3. The prospective operator of a shoe store has the opportunity to locate in an established shopping centre. Alternatively, at lower cost, the prospective operator can locate in a new centre, whose development has recently been completed. If the new centre turns out to be very successful, it is expected that annual store profits from location in it would be £130,000. If the new centre is only moderately successful, annual profits would be £60,000. If the new centre is unsuccessful, an annual loss of £10,000 would be expected. The profits to be expected from location in the established centre will also depend to some extent on the degree of success of the new centre, as potential customers may be drawn to it. If the new centre was unsuccessful, annual profits for the shoe store located in the established centre would be expected to be £90,000. However, if the new centre was moderately successful, the expected profits would be £70,000, while they would be only £30,000 if the new centre turned out to be very successful. All profits are inclusive of location cost. The probability that the new shopping centre will be very successful is 0.4 and the probability it will be moderately successful is also 0.4.
(a) Draw the decision tree for this problem.
(b) According to the expected monetary value criterion, where should the shoe store be located? Assume a risk-neutral decision-maker.(c) Explain briefly how a perfect forecast of shopping centre success changes the order of the decision tree in (a).
Customer: replied 11 months ago.
My real problem is about this exercise
Please, if you could: send me a file through email with the asnwer
Customer: replied 11 months ago.
the former answer that you gave me isn't correct: i need to calculate the estimated trendline by providing a forecast using excel
Customer: replied 11 months ago.
I finished my calculations on exercise 5 so I need only the calculations of the exercise 3 that I uploaded before.
I attach you the file with the comment about part V of the exercise 5. Please have a look and tell me your opinion.
Thanks
Expert:  F. Naz replied 11 months ago.

Sorry could not do it as for y=a+bx, therefore should be two variables but here only one variable is given, and you can see that you have given x=1, so how 42 may be replaced with 1 for X, I am opting out so other experts may help you, take care.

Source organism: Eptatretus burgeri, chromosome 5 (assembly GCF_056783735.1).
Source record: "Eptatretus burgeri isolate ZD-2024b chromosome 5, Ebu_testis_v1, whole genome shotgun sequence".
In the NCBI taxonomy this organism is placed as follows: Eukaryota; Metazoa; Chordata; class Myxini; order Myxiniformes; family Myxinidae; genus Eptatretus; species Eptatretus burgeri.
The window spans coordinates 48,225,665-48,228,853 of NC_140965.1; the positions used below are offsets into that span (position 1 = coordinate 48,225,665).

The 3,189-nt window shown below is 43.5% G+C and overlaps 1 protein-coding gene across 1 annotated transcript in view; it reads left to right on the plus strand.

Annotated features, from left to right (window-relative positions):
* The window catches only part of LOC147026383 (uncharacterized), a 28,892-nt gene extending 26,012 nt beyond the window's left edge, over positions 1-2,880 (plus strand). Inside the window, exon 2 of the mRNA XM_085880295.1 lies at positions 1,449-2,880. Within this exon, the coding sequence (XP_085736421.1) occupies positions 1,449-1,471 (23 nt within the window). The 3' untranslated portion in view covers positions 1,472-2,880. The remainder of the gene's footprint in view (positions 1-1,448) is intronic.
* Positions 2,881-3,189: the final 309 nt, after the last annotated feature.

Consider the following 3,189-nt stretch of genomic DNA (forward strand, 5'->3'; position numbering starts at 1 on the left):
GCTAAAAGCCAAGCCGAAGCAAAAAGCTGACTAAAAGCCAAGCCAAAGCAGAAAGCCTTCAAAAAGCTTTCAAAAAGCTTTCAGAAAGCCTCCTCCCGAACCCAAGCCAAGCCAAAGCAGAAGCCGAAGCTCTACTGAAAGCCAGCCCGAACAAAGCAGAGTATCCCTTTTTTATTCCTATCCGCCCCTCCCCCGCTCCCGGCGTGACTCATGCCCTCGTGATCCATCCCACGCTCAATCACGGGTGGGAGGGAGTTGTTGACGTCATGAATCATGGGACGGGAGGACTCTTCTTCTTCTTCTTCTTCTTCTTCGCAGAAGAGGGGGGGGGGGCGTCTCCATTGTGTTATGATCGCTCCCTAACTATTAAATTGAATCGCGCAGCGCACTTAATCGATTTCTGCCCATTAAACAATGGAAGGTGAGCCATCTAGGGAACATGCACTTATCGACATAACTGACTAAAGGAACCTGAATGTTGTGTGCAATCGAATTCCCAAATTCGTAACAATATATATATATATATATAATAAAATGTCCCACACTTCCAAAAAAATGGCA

Customer: replied 11 months ago.
3. The prospective operator of a shoe store has the opportunity to locate in an established shopping centre. Alternatively, at lower cost, the prospective operator can locate in a new centre, whose development has recently been completed. If the new centre turns out to be very successful, it is expected that annual store profits from location in it would be £130,000. If the new centre is only moderately successful, annual profits would be £60,000. If the new centre is unsuccessful, an annual loss of £10,000 would be expected. The profits to be expected from location in the established centre will also depend to some extent on the degree of success of the new centre, as potential customers may be drawn to it. If the new centre was unsuccessful, annual profits for the shoe store located in the established centre would be expected to be £90,000. However, if the new centre was moderately successful, the expected profits would be £70,000, while they would be only £30,000 if the new centre turned out to be very successful. All profits are inclusive of location cost. The probability that the new shopping centre will be very successful is 0.4 and the probability it will be moderately successful is also 0.4.
(a) Draw the decision tree for this problem.
(b) According to the expected monetary value criterion, where should the shoe store be located? Assume a risk-neutral decision-maker.(c) Explain briefly how a perfect forecast of shopping centre success changes the order of the decision tree in (a).
I need help about this one. Please, contact me